A friend of mine is about to dump her diet. She promised herself a total makeover once she lost the 25 pounds keeping her from her desired weight. Eighteen of those despised pounds came off fairly steadily, and she assumed the rest would follow at the same rate. But it never happened. Her diet stalled. Why? Maybe her portion sizes became a little more flexible, her snacking a bit mindless, and her alcohol intake a bit more forgiving.
“Just let me make it to a twenty-pound weight loss, “she wailed to me over the Internet. Well, not exactly wailed, but the unheard sounds of despair were there.
“Why don’t you try the walking cure?” I suggested. “It will accelerate your weight los, and you may lose one or two pounds in a day.” Then I told her about my unexpected weight loss after a young relative, graduating college, walked her family not only around the university, but the immense park across the street, her favorite neighborhood restaurants, off-campus housing, and even the shopping center where she bought her groceries. My MOVES app indicated that I had walked for almost 5 hours. Two days later, my scale read almost two pounds lighter.
Most dieters, like my friend, experience this “Diet Stall”. Weight continues to be lost, but so slowly that changes on the scale resemble traffic during rush hour. The cars and your weight loss either creep along or don’t move at all. In part, the weight loss slow down is physiologic. The body’s metabolism adapts to the reduced calorie intake of the diet by conserving, rather than burning energy. Some muscle mass may be lost simply because less is needed to support a lighter body, thus diminishing energy use even more. And unless dieters are following a packaged drink or food plan, they begin to be a little more generous with the food they allow themselves to eat than when they were at the beginning of a diet.
Substantially increasing physical activity for a day or two may jolt the body into revving up its metabolism and burning off extra calories. A couple of stuck-on pounds should drop off and motivate dieters, like my friend, to stay on track with their weight loss goals.
But how can we do this? Spending hours walking or engaged in any physical activity as little as once or twice a month is, unfortunately, difficult for most of us. To be sure, going on vacation and strolling around Paris or San Francisco for several hours will produce weight loss as many tourists have, to their delight, discovered. But how does one do this on our already overcrowded schedules? Walking for the sake of walking is a luxury of time that most of us don’t have. Indeed, squeezing physical activity into an overcrowded work week or weekend takes planning and commitment.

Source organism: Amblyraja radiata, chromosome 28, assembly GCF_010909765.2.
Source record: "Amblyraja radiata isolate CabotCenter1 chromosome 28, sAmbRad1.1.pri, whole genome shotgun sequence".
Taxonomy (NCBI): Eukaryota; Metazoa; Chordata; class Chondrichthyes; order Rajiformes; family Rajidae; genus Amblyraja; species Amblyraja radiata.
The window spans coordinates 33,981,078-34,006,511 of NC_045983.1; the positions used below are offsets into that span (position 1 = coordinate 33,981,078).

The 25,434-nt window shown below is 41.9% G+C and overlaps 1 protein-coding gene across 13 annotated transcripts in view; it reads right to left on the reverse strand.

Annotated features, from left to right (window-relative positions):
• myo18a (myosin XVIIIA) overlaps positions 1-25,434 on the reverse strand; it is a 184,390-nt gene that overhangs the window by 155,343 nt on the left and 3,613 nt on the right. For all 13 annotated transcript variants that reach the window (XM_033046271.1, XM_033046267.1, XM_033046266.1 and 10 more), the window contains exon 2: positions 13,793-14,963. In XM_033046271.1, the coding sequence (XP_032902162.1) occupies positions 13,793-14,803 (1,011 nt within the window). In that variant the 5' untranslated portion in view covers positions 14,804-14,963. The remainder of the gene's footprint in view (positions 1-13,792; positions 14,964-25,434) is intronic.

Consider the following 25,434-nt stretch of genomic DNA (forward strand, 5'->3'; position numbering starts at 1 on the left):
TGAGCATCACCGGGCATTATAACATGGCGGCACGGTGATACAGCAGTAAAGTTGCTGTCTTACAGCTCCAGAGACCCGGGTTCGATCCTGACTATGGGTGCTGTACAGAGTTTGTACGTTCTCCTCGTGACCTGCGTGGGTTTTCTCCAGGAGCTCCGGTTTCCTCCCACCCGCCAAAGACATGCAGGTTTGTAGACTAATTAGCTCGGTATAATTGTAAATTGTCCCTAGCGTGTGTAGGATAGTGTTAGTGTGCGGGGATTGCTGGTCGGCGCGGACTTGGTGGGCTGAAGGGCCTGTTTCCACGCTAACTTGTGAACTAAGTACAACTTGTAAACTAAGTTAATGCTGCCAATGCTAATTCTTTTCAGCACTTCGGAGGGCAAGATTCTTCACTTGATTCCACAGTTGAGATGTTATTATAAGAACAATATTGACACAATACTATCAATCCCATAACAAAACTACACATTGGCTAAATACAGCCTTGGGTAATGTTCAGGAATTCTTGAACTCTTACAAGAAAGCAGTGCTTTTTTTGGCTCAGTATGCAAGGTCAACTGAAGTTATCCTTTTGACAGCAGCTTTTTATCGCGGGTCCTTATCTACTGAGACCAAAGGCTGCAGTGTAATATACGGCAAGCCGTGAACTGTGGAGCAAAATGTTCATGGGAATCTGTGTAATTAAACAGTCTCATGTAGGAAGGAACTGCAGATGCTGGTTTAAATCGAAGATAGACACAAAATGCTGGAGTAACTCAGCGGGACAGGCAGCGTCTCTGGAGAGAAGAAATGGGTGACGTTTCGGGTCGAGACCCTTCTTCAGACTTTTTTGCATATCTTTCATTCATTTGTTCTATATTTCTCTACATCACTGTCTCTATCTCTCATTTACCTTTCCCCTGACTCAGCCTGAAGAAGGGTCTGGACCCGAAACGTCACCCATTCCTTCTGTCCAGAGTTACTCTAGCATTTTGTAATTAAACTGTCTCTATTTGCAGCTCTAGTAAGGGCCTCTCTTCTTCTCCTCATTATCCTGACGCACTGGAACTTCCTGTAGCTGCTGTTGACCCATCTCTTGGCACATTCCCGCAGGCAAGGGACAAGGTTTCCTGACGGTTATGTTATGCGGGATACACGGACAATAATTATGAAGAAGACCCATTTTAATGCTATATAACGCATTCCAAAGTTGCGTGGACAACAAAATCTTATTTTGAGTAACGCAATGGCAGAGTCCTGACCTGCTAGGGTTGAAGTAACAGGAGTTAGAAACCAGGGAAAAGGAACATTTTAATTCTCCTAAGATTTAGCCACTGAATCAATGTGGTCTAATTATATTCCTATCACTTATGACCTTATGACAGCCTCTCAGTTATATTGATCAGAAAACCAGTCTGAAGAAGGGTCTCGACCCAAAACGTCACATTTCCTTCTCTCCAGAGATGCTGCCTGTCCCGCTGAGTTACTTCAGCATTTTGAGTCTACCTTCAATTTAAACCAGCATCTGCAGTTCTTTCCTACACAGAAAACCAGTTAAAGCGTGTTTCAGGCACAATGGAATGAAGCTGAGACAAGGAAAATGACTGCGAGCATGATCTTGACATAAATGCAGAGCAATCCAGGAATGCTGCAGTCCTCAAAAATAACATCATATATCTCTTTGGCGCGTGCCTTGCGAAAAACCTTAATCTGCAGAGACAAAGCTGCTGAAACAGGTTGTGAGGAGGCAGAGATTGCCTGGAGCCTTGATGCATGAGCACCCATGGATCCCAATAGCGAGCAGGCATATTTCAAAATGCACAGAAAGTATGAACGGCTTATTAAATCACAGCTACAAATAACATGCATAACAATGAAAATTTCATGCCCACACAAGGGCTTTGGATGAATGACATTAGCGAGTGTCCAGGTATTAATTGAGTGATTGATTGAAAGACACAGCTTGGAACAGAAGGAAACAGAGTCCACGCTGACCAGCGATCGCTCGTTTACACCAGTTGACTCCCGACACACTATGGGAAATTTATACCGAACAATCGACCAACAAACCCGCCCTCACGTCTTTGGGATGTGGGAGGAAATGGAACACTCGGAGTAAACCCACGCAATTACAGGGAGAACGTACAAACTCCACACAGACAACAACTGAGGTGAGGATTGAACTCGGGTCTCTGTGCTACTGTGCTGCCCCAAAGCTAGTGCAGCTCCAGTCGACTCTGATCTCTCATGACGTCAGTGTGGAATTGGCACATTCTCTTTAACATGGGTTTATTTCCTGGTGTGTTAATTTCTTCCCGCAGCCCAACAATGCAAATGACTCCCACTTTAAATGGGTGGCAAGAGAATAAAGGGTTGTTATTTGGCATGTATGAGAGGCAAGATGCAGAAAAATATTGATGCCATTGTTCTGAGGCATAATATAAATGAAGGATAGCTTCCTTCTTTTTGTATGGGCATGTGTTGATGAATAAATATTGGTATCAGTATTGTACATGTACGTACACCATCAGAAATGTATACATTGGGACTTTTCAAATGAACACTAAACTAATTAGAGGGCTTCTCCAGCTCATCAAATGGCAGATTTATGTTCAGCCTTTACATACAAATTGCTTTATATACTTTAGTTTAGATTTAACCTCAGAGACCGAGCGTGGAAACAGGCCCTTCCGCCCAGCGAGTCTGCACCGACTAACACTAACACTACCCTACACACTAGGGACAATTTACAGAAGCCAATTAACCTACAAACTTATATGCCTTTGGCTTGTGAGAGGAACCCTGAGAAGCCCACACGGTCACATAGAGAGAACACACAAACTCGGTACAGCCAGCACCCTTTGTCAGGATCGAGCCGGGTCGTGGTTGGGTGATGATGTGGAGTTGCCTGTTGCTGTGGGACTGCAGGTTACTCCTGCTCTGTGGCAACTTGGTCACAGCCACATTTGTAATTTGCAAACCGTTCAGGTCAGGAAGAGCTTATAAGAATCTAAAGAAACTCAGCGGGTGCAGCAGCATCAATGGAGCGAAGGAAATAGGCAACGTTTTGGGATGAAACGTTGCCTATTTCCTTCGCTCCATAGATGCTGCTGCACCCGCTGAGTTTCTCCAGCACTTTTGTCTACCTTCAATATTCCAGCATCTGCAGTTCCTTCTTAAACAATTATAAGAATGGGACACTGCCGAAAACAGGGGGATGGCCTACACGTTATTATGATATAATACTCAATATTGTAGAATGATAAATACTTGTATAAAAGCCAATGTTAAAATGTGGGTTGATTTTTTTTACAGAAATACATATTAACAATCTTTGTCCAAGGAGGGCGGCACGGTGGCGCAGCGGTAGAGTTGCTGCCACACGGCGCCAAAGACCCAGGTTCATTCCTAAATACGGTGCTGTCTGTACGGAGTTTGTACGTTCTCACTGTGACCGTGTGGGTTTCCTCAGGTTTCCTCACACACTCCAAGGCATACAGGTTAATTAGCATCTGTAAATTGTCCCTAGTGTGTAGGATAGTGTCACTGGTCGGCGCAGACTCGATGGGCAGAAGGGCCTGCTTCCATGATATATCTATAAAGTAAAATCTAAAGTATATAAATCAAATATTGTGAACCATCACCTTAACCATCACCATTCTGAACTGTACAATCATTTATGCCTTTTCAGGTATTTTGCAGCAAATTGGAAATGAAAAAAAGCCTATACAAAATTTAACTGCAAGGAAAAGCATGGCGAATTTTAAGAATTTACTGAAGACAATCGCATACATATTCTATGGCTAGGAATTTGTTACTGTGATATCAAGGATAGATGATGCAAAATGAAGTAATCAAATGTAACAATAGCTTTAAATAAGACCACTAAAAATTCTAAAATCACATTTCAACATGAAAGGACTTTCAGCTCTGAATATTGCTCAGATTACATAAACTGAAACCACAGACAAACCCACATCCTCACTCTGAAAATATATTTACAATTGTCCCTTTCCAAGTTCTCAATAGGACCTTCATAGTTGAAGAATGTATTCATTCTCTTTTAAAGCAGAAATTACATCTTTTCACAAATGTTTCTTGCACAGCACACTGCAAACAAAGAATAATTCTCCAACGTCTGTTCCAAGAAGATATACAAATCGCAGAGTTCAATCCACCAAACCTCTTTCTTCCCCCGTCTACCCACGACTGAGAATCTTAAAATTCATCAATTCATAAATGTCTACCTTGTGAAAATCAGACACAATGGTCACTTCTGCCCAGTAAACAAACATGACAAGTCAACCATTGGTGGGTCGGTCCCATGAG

But losing weight must also be a commitment; otherwise diets will be abandoned long before a weight-loss goal is reached. The critical period for abandoning the weight-loss efforts comes around 10 or 12 weeks after the diet is started. This is when starting or ramping up physical activity may help get you to your diet goal rather than adding the current diet to previous failures.
Starting on an exercise routine immediately produces weight loss, because your body is now expending additional calories. But, if weight loss stalls while you are exercising regularly, dramatically increasing exercise for a brief period may be sufficient to start it up again. The problem, of course, is fitting a longer period of exercise into a crowded schedule. Going on vacation to do so is rarely an option.
Do this: Look at your calendar, find a day when your commitments are light and you have the time to spend two or three hours walking. Obviously this is easier to accomplish with good weather so you can walk outside in a park, in a conservation area, a neighborhood with sidewalks, a botanical garden, a zoo, or along a waterfront or ocean boardwalk. A friend and I often plan a two or three hour walk once a month, with a very unwilling dachshund, along a newly finished waterfront walk that skirts the harbor, or through a wooded conservation area owned by a local university. Our conversation is as active as our feet, so the time passes quickly. When the weather is unfavorable we go to a nearby museum (without the dog) and spend two or three hours walking around the galleries. We don’t want simply to walk; we enjoy each other’s company and also the fun of exploring the city or new exhibitions in the museum. But the outcome is the same. Our bodies are using up more calories than they normally do, and so the result is a small but welcome drop in weight without having to drop our calorie intake.
And remember: If you do the ‘walking cure’ be sure to keep yourself hydrated. Carry water with you. Don’t justify eating more after the walk because you did so much exercise. This will defeat the purpose of the walk, be certain to move the next day to prevent stiffness….and don’t weigh yourself for two days. It may take that long for the weight loss to show up.
Once you see that you are able to push that scale down a little further just by increasing physical activity, use this technique whenever weight loss becomes sluggish. And link the walking to something enjoyable: good conversation, interesting sightseeing, enjoyment of seasonal changes in the landscape, a favorite piece of art in the museum, or even a walk to raise money for a favorite charity.
What you will lose in pounds, you will gain in pleasure.